Food Plan Considerations
Using a basal-bolus regimen provides greater flexibility in lifestyle and schedule for patients with diabetes. Rapid-acting insulin can be adjusted based on the carbohydrate–calorie consumption at any given time. Snacks, often required with split-mix regimens, may not be required with basal-bolus regimens. Snacks, however, may be eaten, if desired, without compromising glucose control if carbohydrates are counted and supplemented with insulin. This is a benefit for many children and adults who have been frustrated by a strict eating schedule that required that they eat even when they were not hungry, such as at bedtime.
The key to achieving the greater flexibility in meal timing and portions afforded by basal-bolus therapy is learning to count carbohydrate intake and match insulin doses appropriately. This can be taught in the course of medical nutrition therapy delivered by a registered dietitian or diabetes educator (see Chapter 4, Nutrition Therapy). Often, the first step in learning carbohydrate counting is to eat consistent amounts of carbohydrates and calories. Advanced carbohydrate counting includes determining the individual’s insulin-to-carbohydrate ratios and insulin sensitivity factor and learning how to appropriately use these factors. Patients who wear continuous glucose sensors have recognized the effect of protein and fat on the postprandial blood glucose, and additional bolus insulin may be required to cover the high-fat, high-protein meal. Total calories should be counted or portions monitored to prevent weight gain, especially after puberty. The ability to be flexible with the timing and quantity of meals has had a major impact on glucose control as well as the ability to control weight.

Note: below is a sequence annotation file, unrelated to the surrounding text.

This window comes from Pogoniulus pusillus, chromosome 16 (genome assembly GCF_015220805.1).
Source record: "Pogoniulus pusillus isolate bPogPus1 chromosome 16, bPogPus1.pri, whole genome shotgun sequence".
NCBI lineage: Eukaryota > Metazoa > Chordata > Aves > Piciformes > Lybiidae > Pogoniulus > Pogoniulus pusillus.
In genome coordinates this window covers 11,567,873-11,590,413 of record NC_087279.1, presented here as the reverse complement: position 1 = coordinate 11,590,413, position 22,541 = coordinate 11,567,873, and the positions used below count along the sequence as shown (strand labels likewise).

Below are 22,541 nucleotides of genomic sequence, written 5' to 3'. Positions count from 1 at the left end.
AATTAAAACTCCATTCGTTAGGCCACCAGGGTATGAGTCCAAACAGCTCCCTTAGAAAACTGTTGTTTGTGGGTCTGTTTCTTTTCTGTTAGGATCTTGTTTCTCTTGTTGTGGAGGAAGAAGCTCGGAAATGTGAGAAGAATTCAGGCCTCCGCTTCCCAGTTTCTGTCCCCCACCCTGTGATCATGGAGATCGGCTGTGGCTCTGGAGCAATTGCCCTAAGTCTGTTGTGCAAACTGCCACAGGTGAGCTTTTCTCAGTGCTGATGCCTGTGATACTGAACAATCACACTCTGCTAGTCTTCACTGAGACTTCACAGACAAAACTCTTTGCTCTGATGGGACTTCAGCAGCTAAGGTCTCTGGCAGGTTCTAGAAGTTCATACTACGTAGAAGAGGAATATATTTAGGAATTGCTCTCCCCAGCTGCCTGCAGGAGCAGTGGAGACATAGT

Reviewing a patient’s food history in correlation to the blood glucose values is critical to the success of any glucose management strategy, but it becomes essential in basal-bolus therapy.
Overall, exercise tends to have a blood glucose–lowering effect. However, depending on the type, duration, intensity, fitness of the individual, and other factors, the response varies widely from person to person. The individual with diabetes will need to either increase caloric intake or decrease insulin with additional physical activity. With a basal-bolus regimen, the patient may lower either the basal or the bolus insulin. If the exercise is anticipated and occurs within 3 h of the rapid-acting dose, the patient can decrease the premeal dose or ingest more calories or carbohydrates. SMBG to detect postexercise hypoglycemia is needed for up to 36 h after the activity.10,13 The intermediate- or long-acting dose can be decreased if a prolonged activity, such as an active vacation, or intense physical activity, such as skiing or yard work, is planned. The keys are to individualize the plan and to carefully monitor blood glucose.